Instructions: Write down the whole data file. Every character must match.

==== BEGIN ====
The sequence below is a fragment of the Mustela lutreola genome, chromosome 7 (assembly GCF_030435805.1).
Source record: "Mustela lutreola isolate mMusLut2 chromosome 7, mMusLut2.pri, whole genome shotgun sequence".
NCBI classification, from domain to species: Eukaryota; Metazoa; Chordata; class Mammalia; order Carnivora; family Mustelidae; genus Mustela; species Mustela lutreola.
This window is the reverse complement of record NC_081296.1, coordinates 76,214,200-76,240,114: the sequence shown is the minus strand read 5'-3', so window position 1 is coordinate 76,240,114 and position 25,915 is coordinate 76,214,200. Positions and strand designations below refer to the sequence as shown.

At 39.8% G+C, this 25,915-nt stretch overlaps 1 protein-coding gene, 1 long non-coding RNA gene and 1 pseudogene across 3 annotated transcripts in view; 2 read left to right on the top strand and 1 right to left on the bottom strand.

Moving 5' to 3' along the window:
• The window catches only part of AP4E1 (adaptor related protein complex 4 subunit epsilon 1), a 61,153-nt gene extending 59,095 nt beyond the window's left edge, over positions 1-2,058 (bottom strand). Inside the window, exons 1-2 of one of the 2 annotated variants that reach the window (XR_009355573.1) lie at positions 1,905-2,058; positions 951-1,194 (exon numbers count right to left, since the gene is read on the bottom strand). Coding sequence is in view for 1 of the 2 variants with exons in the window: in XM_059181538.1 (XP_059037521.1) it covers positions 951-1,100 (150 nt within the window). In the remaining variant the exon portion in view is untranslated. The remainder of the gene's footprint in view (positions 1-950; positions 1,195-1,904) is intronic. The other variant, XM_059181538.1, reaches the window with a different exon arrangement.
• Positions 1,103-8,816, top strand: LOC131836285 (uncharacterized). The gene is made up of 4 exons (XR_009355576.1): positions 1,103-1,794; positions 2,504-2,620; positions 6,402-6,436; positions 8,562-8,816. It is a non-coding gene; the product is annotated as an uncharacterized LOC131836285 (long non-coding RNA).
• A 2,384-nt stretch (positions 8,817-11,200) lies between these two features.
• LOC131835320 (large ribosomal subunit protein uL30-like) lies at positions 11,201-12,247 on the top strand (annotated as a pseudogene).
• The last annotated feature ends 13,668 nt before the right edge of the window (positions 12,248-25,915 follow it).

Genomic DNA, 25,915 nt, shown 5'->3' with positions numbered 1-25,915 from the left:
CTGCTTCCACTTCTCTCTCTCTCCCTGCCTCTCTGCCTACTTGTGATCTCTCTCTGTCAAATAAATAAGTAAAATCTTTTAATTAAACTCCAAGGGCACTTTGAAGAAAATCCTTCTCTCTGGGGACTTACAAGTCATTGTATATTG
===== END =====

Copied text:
The sequence below is a fragment of the Mustela lutreola genome, chromosome 7 (assembly GCF_030435805.1).
Source record: "Mustela lutreola isolate mMusLut2 chromosome 7, mMusLut2.pri, whole genome shotgun sequence".
NCBI classification, from domain to species: Eukaryota; Metazoa; Chordata; class Mammalia; order Carnivora; family Mustelidae; genus Mustela; species Mustela lutreola.
This window is the reverse complement of record NC_081296.1, coordinates 76,214,200-76,240,114: the sequence shown is the minus strand read 5'-3', so window position 1 is coordinate 76,240,114 and position 25,915 is coordinate 76,214,200. Positions and strand designations below refer to the sequence as shown.

At 39.8% G+C, this 25,915-nt stretch overlaps 1 protein-coding gene, 1 long non-coding RNA gene and 1 pseudogene across 3 annotated transcripts in view; 2 read left to right on the top strand and 1 right to left on the bottom strand.

Moving 5' to 3' along the window:
• The window catches only part of AP4E1 (adaptor related protein complex 4 subunit epsilon 1), a 61,153-nt gene extending 59,095 nt beyond the window's left edge, over positions 1-2,058 (bottom strand). Inside the window, exons 1-2 of one of the 2 annotated variants that reach the window (XR_009355573.1) lie at positions 1,905-2,058; positions 951-1,194 (exon numbers count right to left, since the gene is read on the bottom strand). Coding sequence is in view for 1 of the 2 variants with exons in the window: in XM_059181538.1 (XP_059037521.1) it covers positions 951-1,100 (150 nt within the window). In the remaining variant the exon portion in view is untranslated. The remainder of the gene's footprint in view (positions 1-950; positions 1,195-1,904) is intronic. The other variant, XM_059181538.1, reaches the window with a different exon arrangement.
• Positions 1,103-8,816, top strand: LOC131836285 (uncharacterized). The gene is made up of 4 exons (XR_009355576.1): positions 1,103-1,794; positions 2,504-2,620; positions 6,402-6,436; positions 8,562-8,816. It is a non-coding gene; the product is annotated as an uncharacterized LOC131836285 (long non-coding RNA).
• A 2,384-nt stretch (positions 8,817-11,200) lies between these two features.
• LOC131835320 (large ribosomal subunit protein uL30-like) lies at positions 11,201-12,247 on the top strand (annotated as a pseudogene).
• The last annotated feature ends 13,668 nt before the right edge of the window (positions 12,248-25,915 follow it).

Genomic DNA, 25,915 nt, shown 5'->3' with positions numbered 1-25,915 from the left:
CTGCTTCCACTTCTCTCTCTCTCCCTGCCTCTCTGCCTACTTGTGATCTCTCTCTGTCAAATAAATAAGTAAAATCTTTTAATTAAACTCCAAGGGCACTTTGAAGAAAATCCTTCTCTCTGGGGACTTACAAGTCATTGTATATTG